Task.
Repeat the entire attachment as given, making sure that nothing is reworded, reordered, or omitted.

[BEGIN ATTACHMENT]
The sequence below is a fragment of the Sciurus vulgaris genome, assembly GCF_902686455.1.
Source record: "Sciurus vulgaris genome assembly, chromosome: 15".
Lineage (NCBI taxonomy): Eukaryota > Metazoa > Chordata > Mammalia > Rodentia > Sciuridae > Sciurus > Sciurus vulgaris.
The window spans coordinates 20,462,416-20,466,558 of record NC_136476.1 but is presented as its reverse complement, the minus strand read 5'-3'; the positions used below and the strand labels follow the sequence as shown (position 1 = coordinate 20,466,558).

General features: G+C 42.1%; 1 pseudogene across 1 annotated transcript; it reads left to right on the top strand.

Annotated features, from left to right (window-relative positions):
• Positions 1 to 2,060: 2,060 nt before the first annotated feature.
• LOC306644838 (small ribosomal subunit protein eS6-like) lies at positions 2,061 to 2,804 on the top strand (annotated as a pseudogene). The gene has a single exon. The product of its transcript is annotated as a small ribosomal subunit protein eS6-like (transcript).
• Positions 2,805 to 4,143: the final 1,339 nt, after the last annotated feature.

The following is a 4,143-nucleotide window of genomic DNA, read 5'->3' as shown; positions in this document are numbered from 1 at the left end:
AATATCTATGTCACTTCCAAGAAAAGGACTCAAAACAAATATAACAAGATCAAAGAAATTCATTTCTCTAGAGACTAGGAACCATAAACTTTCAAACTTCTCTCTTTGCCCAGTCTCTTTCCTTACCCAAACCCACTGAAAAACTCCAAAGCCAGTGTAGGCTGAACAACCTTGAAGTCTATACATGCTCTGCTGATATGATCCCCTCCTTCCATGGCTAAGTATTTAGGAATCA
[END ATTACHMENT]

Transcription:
The sequence below is a fragment of the Sciurus vulgaris genome, assembly GCF_902686455.1.
Source record: "Sciurus vulgaris genome assembly, chromosome: 15".
Lineage (NCBI taxonomy): Eukaryota > Metazoa > Chordata > Mammalia > Rodentia > Sciuridae > Sciurus > Sciurus vulgaris.
The window spans coordinates 20,462,416-20,466,558 of record NC_136476.1 but is presented as its reverse complement, the minus strand read 5'-3'; the positions used below and the strand labels follow the sequence as shown (position 1 = coordinate 20,466,558).

General features: G+C 42.1%; 1 pseudogene across 1 annotated transcript; it reads left to right on the top strand.

Annotated features, from left to right (window-relative positions):
• Positions 1 to 2,060: 2,060 nt before the first annotated feature.
• LOC306644838 (small ribosomal subunit protein eS6-like) lies at positions 2,061 to 2,804 on the top strand (annotated as a pseudogene). The gene has a single exon. The product of its transcript is annotated as a small ribosomal subunit protein eS6-like (transcript).
• Positions 2,805 to 4,143: the final 1,339 nt, after the last annotated feature.

The following is a 4,143-nucleotide window of genomic DNA, read 5'->3' as shown; positions in this document are numbered from 1 at the left end:
AATATCTATGTCACTTCCAAGAAAAGGACTCAAAACAAATATAACAAGATCAAAGAAATTCATTTCTCTAGAGACTAGGAACCATAAACTTTCAAACTTCTCTCTTTGCCCAGTCTCTTTCCTTACCCAAACCCACTGAAAAACTCCAAAGCCAGTGTAGGCTGAACAACCTTGAAGTCTATACATGCTCTGCTGATATGATCCCCTCCTTCCATGGCTAAGTATTTAGGAATCA